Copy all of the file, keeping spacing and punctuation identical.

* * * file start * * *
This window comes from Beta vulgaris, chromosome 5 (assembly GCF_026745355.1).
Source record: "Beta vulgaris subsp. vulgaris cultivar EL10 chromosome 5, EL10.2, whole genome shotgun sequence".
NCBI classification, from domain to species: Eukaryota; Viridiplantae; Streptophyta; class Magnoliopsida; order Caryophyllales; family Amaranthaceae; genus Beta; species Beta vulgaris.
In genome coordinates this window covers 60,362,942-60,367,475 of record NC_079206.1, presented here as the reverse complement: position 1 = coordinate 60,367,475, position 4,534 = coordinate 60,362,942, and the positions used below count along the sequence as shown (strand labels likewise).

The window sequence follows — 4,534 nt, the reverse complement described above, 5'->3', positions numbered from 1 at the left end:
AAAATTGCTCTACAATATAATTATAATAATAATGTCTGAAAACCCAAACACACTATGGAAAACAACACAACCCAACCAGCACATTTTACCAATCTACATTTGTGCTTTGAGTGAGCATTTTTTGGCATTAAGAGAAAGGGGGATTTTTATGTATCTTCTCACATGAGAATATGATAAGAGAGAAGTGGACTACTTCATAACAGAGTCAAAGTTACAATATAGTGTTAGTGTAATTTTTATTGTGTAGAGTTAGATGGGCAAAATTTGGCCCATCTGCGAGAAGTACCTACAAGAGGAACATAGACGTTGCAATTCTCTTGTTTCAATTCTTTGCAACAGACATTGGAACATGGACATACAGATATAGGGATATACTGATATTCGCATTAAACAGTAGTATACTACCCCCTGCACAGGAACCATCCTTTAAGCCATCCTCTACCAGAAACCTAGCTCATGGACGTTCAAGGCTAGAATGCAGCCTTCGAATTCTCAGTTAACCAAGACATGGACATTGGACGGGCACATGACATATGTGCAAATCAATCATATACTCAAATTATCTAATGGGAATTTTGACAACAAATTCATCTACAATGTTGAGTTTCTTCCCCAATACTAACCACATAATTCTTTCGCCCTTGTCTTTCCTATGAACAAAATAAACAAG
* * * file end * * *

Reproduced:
This window comes from Beta vulgaris, chromosome 5 (assembly GCF_026745355.1).
Source record: "Beta vulgaris subsp. vulgaris cultivar EL10 chromosome 5, EL10.2, whole genome shotgun sequence".
NCBI classification, from domain to species: Eukaryota; Viridiplantae; Streptophyta; class Magnoliopsida; order Caryophyllales; family Amaranthaceae; genus Beta; species Beta vulgaris.
In genome coordinates this window covers 60,362,942-60,367,475 of record NC_079206.1, presented here as the reverse complement: position 1 = coordinate 60,367,475, position 4,534 = coordinate 60,362,942, and the positions used below count along the sequence as shown (strand labels likewise).

The window sequence follows — 4,534 nt, the reverse complement described above, 5'->3', positions numbered from 1 at the left end:
AAAATTGCTCTACAATATAATTATAATAATAATGTCTGAAAACCCAAACACACTATGGAAAACAACACAACCCAACCAGCACATTTTACCAATCTACATTTGTGCTTTGAGTGAGCATTTTTTGGCATTAAGAGAAAGGGGGATTTTTATGTATCTTCTCACATGAGAATATGATAAGAGAGAAGTGGACTACTTCATAACAGAGTCAAAGTTACAATATAGTGTTAGTGTAATTTTTATTGTGTAGAGTTAGATGGGCAAAATTTGGCCCATCTGCGAGAAGTACCTACAAGAGGAACATAGACGTTGCAATTCTCTTGTTTCAATTCTTTGCAACAGACATTGGAACATGGACATACAGATATAGGGATATACTGATATTCGCATTAAACAGTAGTATACTACCCCCTGCACAGGAACCATCCTTTAAGCCATCCTCTACCAGAAACCTAGCTCATGGACGTTCAAGGCTAGAATGCAGCCTTCGAATTCTCAGTTAACCAAGACATGGACATTGGACGGGCACATGACATATGTGCAAATCAATCATATACTCAAATTATCTAATGGGAATTTTGACAACAAATTCATCTACAATGTTGAGTTTCTTCCCCAATACTAACCACATAATTCTTTCGCCCTTGTCTTTCCTATGAACAAAATAAACAAG